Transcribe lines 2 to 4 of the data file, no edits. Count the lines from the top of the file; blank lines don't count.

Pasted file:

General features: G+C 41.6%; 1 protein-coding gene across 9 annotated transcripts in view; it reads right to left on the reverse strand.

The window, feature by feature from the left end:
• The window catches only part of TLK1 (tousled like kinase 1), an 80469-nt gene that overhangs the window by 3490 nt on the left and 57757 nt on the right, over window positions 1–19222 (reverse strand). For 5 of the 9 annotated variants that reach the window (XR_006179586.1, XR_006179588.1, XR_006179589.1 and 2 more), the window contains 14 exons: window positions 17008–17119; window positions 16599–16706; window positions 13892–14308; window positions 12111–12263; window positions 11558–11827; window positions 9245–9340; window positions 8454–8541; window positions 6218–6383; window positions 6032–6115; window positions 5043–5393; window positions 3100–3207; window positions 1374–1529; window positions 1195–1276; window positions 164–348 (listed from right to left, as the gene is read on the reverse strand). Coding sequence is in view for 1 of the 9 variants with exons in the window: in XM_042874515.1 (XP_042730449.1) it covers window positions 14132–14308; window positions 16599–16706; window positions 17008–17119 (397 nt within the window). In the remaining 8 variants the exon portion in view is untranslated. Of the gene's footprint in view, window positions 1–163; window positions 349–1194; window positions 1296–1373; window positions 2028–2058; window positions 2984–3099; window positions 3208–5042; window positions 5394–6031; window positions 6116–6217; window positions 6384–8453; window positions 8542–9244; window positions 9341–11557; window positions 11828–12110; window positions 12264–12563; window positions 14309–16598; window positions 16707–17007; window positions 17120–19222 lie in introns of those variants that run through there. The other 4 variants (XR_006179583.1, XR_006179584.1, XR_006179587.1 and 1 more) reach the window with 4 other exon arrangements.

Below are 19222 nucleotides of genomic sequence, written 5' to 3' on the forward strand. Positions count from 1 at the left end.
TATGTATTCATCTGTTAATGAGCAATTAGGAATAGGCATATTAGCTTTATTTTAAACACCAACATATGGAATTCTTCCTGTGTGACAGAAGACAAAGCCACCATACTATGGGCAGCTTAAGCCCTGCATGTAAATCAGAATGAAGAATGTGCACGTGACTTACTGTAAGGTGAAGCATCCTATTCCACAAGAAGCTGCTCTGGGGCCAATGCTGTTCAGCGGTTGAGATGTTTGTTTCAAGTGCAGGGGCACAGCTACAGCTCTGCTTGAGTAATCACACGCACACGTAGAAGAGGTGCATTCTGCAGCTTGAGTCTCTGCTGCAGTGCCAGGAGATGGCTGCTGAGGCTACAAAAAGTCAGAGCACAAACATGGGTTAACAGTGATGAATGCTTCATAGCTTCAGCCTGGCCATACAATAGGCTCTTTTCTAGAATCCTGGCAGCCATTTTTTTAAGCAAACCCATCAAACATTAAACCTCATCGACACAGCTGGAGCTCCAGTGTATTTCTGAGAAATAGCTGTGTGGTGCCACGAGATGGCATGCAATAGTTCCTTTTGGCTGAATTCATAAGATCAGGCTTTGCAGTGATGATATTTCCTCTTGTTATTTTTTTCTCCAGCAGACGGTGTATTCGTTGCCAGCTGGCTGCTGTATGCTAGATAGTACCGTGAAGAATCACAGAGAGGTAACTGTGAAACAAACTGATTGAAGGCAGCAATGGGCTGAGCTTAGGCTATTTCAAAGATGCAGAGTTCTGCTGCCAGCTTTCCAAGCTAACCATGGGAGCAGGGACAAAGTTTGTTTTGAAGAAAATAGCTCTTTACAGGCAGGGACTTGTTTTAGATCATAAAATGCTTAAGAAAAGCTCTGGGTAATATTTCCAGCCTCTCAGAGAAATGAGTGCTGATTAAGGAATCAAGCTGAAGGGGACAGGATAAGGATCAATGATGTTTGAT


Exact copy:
The window, feature by feature from the left end:
• The window catches only part of TLK1 (tousled like kinase 1), an 80469-nt gene that overhangs the window by 3490 nt on the left and 57757 nt on the right, over window positions 1–19222 (reverse strand). For 5 of the 9 annotated variants that reach the window (XR_006179586.1, XR_006179588.1, XR_006179589.1 and 2 more), the window contains 14 exons: window positions 17008–17119; window positions 16599–16706; window positions 13892–14308; window positions 12111–12263; window positions 11558–11827; window positions 9245–9340; window positions 8454–8541; window positions 6218–6383; window positions 6032–6115; window positions 5043–5393; window positions 3100–3207; window positions 1374–1529; window positions 1195–1276; window positions 164–348 (listed from right to left, as the gene is read on the reverse strand). Coding sequence is in view for 1 of the 9 variants with exons in the window: in XM_042874515.1 (XP_042730449.1) it covers window positions 14132–14308; window positions 16599–16706; window positions 17008–17119 (397 nt within the window). In the remaining 8 variants the exon portion in view is untranslated. Of the gene's footprint in view, window positions 1–163; window positions 349–1194; window positions 1296–1373; window positions 2028–2058; window positions 2984–3099; window positions 3208–5042; window positions 5394–6031; window positions 6116–6217; window positions 6384–8453; window positions 8542–9244; window positions 9341–11557; window positions 11828–12110; window positions 12264–12563; window positions 14309–16598; window positions 16707–17007; window positions 17120–19222 lie in introns of those variants that run through there. The other 4 variants (XR_006179583.1, XR_006179584.1, XR_006179587.1 and 1 more) reach the window with 4 other exon arrangements.

Below are 19222 nucleotides of genomic sequence, written 5' to 3' on the forward strand. Positions count from 1 at the left end.